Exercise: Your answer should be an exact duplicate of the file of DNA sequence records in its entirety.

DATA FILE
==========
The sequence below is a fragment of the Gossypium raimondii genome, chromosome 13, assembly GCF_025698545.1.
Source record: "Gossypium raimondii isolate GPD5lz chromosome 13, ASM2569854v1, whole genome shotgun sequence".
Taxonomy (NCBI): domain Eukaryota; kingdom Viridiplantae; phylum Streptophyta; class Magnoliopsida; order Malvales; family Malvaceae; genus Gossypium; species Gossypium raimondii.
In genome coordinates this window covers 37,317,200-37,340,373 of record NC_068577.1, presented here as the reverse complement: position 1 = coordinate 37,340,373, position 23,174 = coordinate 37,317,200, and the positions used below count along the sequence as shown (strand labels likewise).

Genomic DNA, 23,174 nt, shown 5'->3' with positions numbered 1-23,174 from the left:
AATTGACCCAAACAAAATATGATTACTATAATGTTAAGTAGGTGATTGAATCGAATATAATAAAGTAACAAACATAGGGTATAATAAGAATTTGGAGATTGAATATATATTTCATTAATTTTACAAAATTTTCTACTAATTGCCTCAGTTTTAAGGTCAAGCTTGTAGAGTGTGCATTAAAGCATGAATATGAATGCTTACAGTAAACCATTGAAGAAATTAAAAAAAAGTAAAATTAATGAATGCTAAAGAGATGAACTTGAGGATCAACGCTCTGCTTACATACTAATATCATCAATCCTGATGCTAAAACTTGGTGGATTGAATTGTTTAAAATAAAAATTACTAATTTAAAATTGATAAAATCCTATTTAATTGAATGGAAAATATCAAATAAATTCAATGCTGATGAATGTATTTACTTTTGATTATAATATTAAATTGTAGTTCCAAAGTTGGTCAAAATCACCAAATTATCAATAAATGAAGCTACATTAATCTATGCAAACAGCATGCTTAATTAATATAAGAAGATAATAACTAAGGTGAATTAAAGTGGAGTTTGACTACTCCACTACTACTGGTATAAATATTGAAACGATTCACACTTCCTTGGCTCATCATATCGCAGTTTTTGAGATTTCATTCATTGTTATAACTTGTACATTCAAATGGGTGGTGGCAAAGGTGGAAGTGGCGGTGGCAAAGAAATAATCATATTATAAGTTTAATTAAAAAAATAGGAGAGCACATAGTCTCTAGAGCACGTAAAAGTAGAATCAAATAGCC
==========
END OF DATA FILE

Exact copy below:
The sequence below is a fragment of the Gossypium raimondii genome, chromosome 13, assembly GCF_025698545.1.
Source record: "Gossypium raimondii isolate GPD5lz chromosome 13, ASM2569854v1, whole genome shotgun sequence".
Taxonomy (NCBI): domain Eukaryota; kingdom Viridiplantae; phylum Streptophyta; class Magnoliopsida; order Malvales; family Malvaceae; genus Gossypium; species Gossypium raimondii.
In genome coordinates this window covers 37,317,200-37,340,373 of record NC_068577.1, presented here as the reverse complement: position 1 = coordinate 37,340,373, position 23,174 = coordinate 37,317,200, and the positions used below count along the sequence as shown (strand labels likewise).

Genomic DNA, 23,174 nt, shown 5'->3' with positions numbered 1-23,174 from the left:
AATTGACCCAAACAAAATATGATTACTATAATGTTAAGTAGGTGATTGAATCGAATATAATAAAGTAACAAACATAGGGTATAATAAGAATTTGGAGATTGAATATATATTTCATTAATTTTACAAAATTTTCTACTAATTGCCTCAGTTTTAAGGTCAAGCTTGTAGAGTGTGCATTAAAGCATGAATATGAATGCTTACAGTAAACCATTGAAGAAATTAAAAAAAAGTAAAATTAATGAATGCTAAAGAGATGAACTTGAGGATCAACGCTCTGCTTACATACTAATATCATCAATCCTGATGCTAAAACTTGGTGGATTGAATTGTTTAAAATAAAAATTACTAATTTAAAATTGATAAAATCCTATTTAATTGAATGGAAAATATCAAATAAATTCAATGCTGATGAATGTATTTACTTTTGATTATAATATTAAATTGTAGTTCCAAAGTTGGTCAAAATCACCAAATTATCAATAAATGAAGCTACATTAATCTATGCAAACAGCATGCTTAATTAATATAAGAAGATAATAACTAAGGTGAATTAAAGTGGAGTTTGACTACTCCACTACTACTGGTATAAATATTGAAACGATTCACACTTCCTTGGCTCATCATATCGCAGTTTTTGAGATTTCATTCATTGTTATAACTTGTACATTCAAATGGGTGGTGGCAAAGGTGGAAGTGGCGGTGGCAAAGAAATAATCATATTATAAGTTTAATTAAAAAAATAGGAGAGCACATAGTCTCTAGAGCACGTAAAAGTAGAATCAAATAGCC